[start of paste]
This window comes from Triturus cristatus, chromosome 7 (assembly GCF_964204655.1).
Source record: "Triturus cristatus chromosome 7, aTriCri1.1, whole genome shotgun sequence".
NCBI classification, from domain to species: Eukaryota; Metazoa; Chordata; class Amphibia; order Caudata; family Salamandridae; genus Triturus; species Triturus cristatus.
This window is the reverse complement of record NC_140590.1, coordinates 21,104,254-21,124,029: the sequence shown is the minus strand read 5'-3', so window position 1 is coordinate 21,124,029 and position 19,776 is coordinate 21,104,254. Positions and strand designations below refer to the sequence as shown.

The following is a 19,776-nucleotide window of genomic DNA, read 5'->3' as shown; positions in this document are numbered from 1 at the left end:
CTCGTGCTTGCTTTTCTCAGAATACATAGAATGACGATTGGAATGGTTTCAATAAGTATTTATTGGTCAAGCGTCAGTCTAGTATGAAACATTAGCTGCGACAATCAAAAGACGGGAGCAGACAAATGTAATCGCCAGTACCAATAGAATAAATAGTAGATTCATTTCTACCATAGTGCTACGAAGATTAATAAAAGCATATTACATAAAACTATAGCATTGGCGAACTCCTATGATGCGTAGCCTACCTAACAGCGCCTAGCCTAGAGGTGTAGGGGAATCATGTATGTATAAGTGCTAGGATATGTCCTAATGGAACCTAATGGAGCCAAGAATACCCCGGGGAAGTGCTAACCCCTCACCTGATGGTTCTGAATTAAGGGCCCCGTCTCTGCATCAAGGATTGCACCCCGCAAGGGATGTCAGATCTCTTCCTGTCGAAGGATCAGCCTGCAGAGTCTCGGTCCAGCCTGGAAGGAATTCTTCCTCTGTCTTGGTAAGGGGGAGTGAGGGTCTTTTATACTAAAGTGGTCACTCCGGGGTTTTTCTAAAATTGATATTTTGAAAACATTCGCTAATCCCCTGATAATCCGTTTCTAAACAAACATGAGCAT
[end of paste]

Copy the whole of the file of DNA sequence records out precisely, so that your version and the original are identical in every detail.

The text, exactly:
This window comes from Triturus cristatus, chromosome 7 (assembly GCF_964204655.1).
Source record: "Triturus cristatus chromosome 7, aTriCri1.1, whole genome shotgun sequence".
NCBI classification, from domain to species: Eukaryota; Metazoa; Chordata; class Amphibia; order Caudata; family Salamandridae; genus Triturus; species Triturus cristatus.
This window is the reverse complement of record NC_140590.1, coordinates 21,104,254-21,124,029: the sequence shown is the minus strand read 5'-3', so window position 1 is coordinate 21,124,029 and position 19,776 is coordinate 21,104,254. Positions and strand designations below refer to the sequence as shown.

The following is a 19,776-nucleotide window of genomic DNA, read 5'->3' as shown; positions in this document are numbered from 1 at the left end:
CTCGTGCTTGCTTTTCTCAGAATACATAGAATGACGATTGGAATGGTTTCAATAAGTATTTATTGGTCAAGCGTCAGTCTAGTATGAAACATTAGCTGCGACAATCAAAAGACGGGAGCAGACAAATGTAATCGCCAGTACCAATAGAATAAATAGTAGATTCATTTCTACCATAGTGCTACGAAGATTAATAAAAGCATATTACATAAAACTATAGCATTGGCGAACTCCTATGATGCGTAGCCTACCTAACAGCGCCTAGCCTAGAGGTGTAGGGGAATCATGTATGTATAAGTGCTAGGATATGTCCTAATGGAACCTAATGGAGCCAAGAATACCCCGGGGAAGTGCTAACCCCTCACCTGATGGTTCTGAATTAAGGGCCCCGTCTCTGCATCAAGGATTGCACCCCGCAAGGGATGTCAGATCTCTTCCTGTCGAAGGATCAGCCTGCAGAGTCTCGGTCCAGCCTGGAAGGAATTCTTCCTCTGTCTTGGTAAGGGGGAGTGAGGGTCTTTTATACTAAAGTGGTCACTCCGGGGTTTTTCTAAAATTGATATTTTGAAAACATTCGCTAATCCCCTGATAATCCGTTTCTAAACAAACATGAGCAT